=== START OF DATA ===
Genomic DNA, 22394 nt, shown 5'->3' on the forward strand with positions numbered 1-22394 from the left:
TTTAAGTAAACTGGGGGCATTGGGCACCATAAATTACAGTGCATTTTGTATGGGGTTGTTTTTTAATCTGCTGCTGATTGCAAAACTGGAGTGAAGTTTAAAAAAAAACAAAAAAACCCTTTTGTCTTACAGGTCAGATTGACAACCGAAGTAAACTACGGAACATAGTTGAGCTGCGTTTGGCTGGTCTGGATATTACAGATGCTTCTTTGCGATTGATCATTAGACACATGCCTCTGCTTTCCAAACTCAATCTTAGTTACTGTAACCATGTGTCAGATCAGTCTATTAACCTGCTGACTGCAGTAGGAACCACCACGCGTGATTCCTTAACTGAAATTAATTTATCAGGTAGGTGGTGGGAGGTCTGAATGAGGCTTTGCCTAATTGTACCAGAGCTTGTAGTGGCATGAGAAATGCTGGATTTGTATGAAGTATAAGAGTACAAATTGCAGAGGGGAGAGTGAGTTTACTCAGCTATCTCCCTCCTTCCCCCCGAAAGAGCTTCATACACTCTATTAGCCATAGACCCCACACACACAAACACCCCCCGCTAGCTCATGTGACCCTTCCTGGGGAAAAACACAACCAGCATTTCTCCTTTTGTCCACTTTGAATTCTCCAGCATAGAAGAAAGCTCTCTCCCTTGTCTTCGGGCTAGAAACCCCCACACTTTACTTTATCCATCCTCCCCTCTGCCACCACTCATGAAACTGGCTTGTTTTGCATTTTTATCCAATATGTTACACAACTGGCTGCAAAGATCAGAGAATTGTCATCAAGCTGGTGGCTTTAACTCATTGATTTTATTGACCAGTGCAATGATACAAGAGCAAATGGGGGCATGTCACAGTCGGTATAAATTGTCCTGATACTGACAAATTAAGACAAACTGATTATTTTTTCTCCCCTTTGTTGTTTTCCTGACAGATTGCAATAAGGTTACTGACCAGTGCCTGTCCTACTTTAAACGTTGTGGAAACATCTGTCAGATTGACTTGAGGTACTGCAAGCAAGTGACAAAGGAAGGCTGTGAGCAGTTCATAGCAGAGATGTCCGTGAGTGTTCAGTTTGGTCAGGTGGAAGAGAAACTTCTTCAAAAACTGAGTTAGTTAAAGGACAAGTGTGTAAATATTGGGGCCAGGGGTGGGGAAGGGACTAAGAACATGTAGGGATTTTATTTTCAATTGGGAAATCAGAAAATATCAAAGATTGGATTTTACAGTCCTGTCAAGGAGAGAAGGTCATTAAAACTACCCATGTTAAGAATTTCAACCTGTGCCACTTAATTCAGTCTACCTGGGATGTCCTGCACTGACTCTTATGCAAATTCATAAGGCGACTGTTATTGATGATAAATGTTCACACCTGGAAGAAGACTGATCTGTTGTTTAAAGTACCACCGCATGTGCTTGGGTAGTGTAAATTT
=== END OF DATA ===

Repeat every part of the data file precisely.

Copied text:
Genomic DNA, 22394 nt, shown 5'->3' on the forward strand with positions numbered 1-22394 from the left:
TTTAAGTAAACTGGGGGCATTGGGCACCATAAATTACAGTGCATTTTGTATGGGGTTGTTTTTTAATCTGCTGCTGATTGCAAAACTGGAGTGAAGTTTAAAAAAAAACAAAAAAACCCTTTTGTCTTACAGGTCAGATTGACAACCGAAGTAAACTACGGAACATAGTTGAGCTGCGTTTGGCTGGTCTGGATATTACAGATGCTTCTTTGCGATTGATCATTAGACACATGCCTCTGCTTTCCAAACTCAATCTTAGTTACTGTAACCATGTGTCAGATCAGTCTATTAACCTGCTGACTGCAGTAGGAACCACCACGCGTGATTCCTTAACTGAAATTAATTTATCAGGTAGGTGGTGGGAGGTCTGAATGAGGCTTTGCCTAATTGTACCAGAGCTTGTAGTGGCATGAGAAATGCTGGATTTGTATGAAGTATAAGAGTACAAATTGCAGAGGGGAGAGTGAGTTTACTCAGCTATCTCCCTCCTTCCCCCCGAAAGAGCTTCATACACTCTATTAGCCATAGACCCCACACACACAAACACCCCCCGCTAGCTCATGTGACCCTTCCTGGGGAAAAACACAACCAGCATTTCTCCTTTTGTCCACTTTGAATTCTCCAGCATAGAAGAAAGCTCTCTCCCTTGTCTTCGGGCTAGAAACCCCCACACTTTACTTTATCCATCCTCCCCTCTGCCACCACTCATGAAACTGGCTTGTTTTGCATTTTTATCCAATATGTTACACAACTGGCTGCAAAGATCAGAGAATTGTCATCAAGCTGGTGGCTTTAACTCATTGATTTTATTGACCAGTGCAATGATACAAGAGCAAATGGGGGCATGTCACAGTCGGTATAAATTGTCCTGATACTGACAAATTAAGACAAACTGATTATTTTTTCTCCCCTTTGTTGTTTTCCTGACAGATTGCAATAAGGTTACTGACCAGTGCCTGTCCTACTTTAAACGTTGTGGAAACATCTGTCAGATTGACTTGAGGTACTGCAAGCAAGTGACAAAGGAAGGCTGTGAGCAGTTCATAGCAGAGATGTCCGTGAGTGTTCAGTTTGGTCAGGTGGAAGAGAAACTTCTTCAAAAACTGAGTTAGTTAAAGGACAAGTGTGTAAATATTGGGGCCAGGGGTGGGGAAGGGACTAAGAACATGTAGGGATTTTATTTTCAATTGGGAAATCAGAAAATATCAAAGATTGGATTTTACAGTCCTGTCAAGGAGAGAAGGTCATTAAAACTACCCATGTTAAGAATTTCAACCTGTGCCACTTAATTCAGTCTACCTGGGATGTCCTGCACTGACTCTTATGCAAATTCATAAGGCGACTGTTATTGATGATAAATGTTCACACCTGGAAGAAGACTGATCTGTTGTTTAAAGTACCACCGCATGTGCTTGGGTAGTGTAAATTT